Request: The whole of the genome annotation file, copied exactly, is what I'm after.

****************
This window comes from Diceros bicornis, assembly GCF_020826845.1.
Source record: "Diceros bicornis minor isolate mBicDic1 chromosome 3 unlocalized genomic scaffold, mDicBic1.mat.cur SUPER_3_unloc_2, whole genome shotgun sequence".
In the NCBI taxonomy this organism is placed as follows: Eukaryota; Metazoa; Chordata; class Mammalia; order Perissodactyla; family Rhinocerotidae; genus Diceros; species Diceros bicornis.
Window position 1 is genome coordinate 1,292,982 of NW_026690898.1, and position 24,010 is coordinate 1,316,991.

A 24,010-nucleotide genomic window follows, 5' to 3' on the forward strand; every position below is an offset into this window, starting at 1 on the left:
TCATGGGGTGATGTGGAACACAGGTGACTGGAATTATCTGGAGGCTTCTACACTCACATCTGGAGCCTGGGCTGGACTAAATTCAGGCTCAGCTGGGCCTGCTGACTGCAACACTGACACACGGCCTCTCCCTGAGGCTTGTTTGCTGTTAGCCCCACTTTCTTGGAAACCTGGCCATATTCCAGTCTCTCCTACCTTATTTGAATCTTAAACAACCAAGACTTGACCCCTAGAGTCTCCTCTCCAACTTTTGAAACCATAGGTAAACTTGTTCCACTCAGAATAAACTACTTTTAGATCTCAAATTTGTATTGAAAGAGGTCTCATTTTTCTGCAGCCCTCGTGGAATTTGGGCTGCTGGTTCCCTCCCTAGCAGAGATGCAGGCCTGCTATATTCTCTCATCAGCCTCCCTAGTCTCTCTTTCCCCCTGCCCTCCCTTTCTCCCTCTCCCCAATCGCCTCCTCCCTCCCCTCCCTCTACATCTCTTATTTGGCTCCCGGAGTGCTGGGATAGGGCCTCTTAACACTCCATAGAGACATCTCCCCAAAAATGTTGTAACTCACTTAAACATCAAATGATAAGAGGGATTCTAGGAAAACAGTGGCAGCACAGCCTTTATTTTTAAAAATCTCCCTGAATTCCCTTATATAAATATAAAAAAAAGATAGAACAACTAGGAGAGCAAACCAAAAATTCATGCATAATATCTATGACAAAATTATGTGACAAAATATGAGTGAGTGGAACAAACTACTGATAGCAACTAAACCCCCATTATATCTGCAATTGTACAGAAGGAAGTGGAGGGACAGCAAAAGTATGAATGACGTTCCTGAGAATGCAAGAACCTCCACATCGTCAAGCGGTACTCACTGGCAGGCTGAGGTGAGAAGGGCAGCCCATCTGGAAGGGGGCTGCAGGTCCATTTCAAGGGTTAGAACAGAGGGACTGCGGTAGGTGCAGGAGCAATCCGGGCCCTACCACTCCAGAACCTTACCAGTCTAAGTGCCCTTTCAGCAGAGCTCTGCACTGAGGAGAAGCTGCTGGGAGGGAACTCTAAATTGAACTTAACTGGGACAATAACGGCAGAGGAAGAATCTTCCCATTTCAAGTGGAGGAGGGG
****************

This window comes from Diceros bicornis, assembly GCF_020826845.1.
Source record: "Diceros bicornis minor isolate mBicDic1 chromosome 3 unlocalized genomic scaffold, mDicBic1.mat.cur SUPER_3_unloc_2, whole genome shotgun sequence".
In the NCBI taxonomy this organism is placed as follows: Eukaryota; Metazoa; Chordata; class Mammalia; order Perissodactyla; family Rhinocerotidae; genus Diceros; species Diceros bicornis.
Window position 1 is genome coordinate 1,292,982 of NW_026690898.1, and position 24,010 is coordinate 1,316,991.

A 24,010-nucleotide genomic window follows, 5' to 3' on the forward strand; every position below is an offset into this window, starting at 1 on the left:
TCATGGGGTGATGTGGAACACAGGTGACTGGAATTATCTGGAGGCTTCTACACTCACATCTGGAGCCTGGGCTGGACTAAATTCAGGCTCAGCTGGGCCTGCTGACTGCAACACTGACACACGGCCTCTCCCTGAGGCTTGTTTGCTGTTAGCCCCACTTTCTTGGAAACCTGGCCATATTCCAGTCTCTCCTACCTTATTTGAATCTTAAACAACCAAGACTTGACCCCTAGAGTCTCCTCTCCAACTTTTGAAACCATAGGTAAACTTGTTCCACTCAGAATAAACTACTTTTAGATCTCAAATTTGTATTGAAAGAGGTCTCATTTTTCTGCAGCCCTCGTGGAATTTGGGCTGCTGGTTCCCTCCCTAGCAGAGATGCAGGCCTGCTATATTCTCTCATCAGCCTCCCTAGTCTCTCTTTCCCCCTGCCCTCCCTTTCTCCCTCTCCCCAATCGCCTCCTCCCTCCCCTCCCTCTACATCTCTTATTTGGCTCCCGGAGTGCTGGGATAGGGCCTCTTAACACTCCATAGAGACATCTCCCCAAAAATGTTGTAACTCACTTAAACATCAAATGATAAGAGGGATTCTAGGAAAACAGTGGCAGCACAGCCTTTATTTTTAAAAATCTCCCTGAATTCCCTTATATAAATATAAAAAAAAGATAGAACAACTAGGAGAGCAAACCAAAAATTCATGCATAATATCTATGACAAAATTATGTGACAAAATATGAGTGAGTGGAACAAACTACTGATAGCAACTAAACCCCCATTATATCTGCAATTGTACAGAAGGAAGTGGAGGGACAGCAAAAGTATGAATGACGTTCCTGAGAATGCAAGAACCTCCACATCGTCAAGCGGTACTCACTGGCAGGCTGAGGTGAGAAGGGCAGCCCATCTGGAAGGGGGCTGCAGGTCCATTTCAAGGGTTAGAACAGAGGGACTGCGGTAGGTGCAGGAGCAATCCGGGCCCTACCACTCCAGAACCTTACCAGTCTAAGTGCCCTTTCAGCAGAGCTCTGCACTGAGGAGAAGCTGCTGGGAGGGAACTCTAAATTGAACTTAACTGGGACAATAACGGCAGAGGAAGAATCTTCCCATTTCAAGTGGAGGAGGGG